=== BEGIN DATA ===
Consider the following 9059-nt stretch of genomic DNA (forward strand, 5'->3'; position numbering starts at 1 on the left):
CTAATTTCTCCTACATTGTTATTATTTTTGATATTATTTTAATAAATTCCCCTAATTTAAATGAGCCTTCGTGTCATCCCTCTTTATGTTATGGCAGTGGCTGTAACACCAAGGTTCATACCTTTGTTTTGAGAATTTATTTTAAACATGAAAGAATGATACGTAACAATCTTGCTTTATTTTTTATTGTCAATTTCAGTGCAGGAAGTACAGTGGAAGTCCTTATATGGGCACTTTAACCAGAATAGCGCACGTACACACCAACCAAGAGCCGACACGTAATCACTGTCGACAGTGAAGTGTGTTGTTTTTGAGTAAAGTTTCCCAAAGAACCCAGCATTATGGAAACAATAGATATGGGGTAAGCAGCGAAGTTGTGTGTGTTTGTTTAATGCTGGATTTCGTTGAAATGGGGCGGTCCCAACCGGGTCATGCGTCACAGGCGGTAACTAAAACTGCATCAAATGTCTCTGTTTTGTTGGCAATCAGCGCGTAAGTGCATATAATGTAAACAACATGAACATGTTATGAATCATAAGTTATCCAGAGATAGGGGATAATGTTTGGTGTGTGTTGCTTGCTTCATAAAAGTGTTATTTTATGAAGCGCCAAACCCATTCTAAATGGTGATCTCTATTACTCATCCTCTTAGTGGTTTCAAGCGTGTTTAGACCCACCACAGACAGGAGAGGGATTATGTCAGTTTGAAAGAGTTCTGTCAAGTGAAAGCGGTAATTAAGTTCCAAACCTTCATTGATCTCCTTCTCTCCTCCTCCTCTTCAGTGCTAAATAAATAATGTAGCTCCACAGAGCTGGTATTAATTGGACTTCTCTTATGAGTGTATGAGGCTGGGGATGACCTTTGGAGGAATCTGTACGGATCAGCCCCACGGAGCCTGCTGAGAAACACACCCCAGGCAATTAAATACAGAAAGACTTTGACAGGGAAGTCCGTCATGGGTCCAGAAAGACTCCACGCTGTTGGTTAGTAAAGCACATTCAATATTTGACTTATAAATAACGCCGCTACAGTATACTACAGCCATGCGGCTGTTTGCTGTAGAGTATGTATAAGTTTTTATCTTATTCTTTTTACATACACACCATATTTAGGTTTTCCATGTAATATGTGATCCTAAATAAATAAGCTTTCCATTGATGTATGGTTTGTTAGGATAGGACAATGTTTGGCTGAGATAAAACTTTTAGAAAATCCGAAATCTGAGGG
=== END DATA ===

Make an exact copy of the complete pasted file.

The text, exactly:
Consider the following 9059-nt stretch of genomic DNA (forward strand, 5'->3'; position numbering starts at 1 on the left):
CTAATTTCTCCTACATTGTTATTATTTTTGATATTATTTTAATAAATTCCCCTAATTTAAATGAGCCTTCGTGTCATCCCTCTTTATGTTATGGCAGTGGCTGTAACACCAAGGTTCATACCTTTGTTTTGAGAATTTATTTTAAACATGAAAGAATGATACGTAACAATCTTGCTTTATTTTTTATTGTCAATTTCAGTGCAGGAAGTACAGTGGAAGTCCTTATATGGGCACTTTAACCAGAATAGCGCACGTACACACCAACCAAGAGCCGACACGTAATCACTGTCGACAGTGAAGTGTGTTGTTTTTGAGTAAAGTTTCCCAAAGAACCCAGCATTATGGAAACAATAGATATGGGGTAAGCAGCGAAGTTGTGTGTGTTTGTTTAATGCTGGATTTCGTTGAAATGGGGCGGTCCCAACCGGGTCATGCGTCACAGGCGGTAACTAAAACTGCATCAAATGTCTCTGTTTTGTTGGCAATCAGCGCGTAAGTGCATATAATGTAAACAACATGAACATGTTATGAATCATAAGTTATCCAGAGATAGGGGATAATGTTTGGTGTGTGTTGCTTGCTTCATAAAAGTGTTATTTTATGAAGCGCCAAACCCATTCTAAATGGTGATCTCTATTACTCATCCTCTTAGTGGTTTCAAGCGTGTTTAGACCCACCACAGACAGGAGAGGGATTATGTCAGTTTGAAAGAGTTCTGTCAAGTGAAAGCGGTAATTAAGTTCCAAACCTTCATTGATCTCCTTCTCTCCTCCTCCTCTTCAGTGCTAAATAAATAATGTAGCTCCACAGAGCTGGTATTAATTGGACTTCTCTTATGAGTGTATGAGGCTGGGGATGACCTTTGGAGGAATCTGTACGGATCAGCCCCACGGAGCCTGCTGAGAAACACACCCCAGGCAATTAAATACAGAAAGACTTTGACAGGGAAGTCCGTCATGGGTCCAGAAAGACTCCACGCTGTTGGTTAGTAAAGCACATTCAATATTTGACTTATAAATAACGCCGCTACAGTATACTACAGCCATGCGGCTGTTTGCTGTAGAGTATGTATAAGTTTTTATCTTATTCTTTTTACATACACACCATATTTAGGTTTTCCATGTAATATGTGATCCTAAATAAATAAGCTTTCCATTGATGTATGGTTTGTTAGGATAGGACAATGTTTGGCTGAGATAAAACTTTTAGAAAATCCGAAATCTGAGGG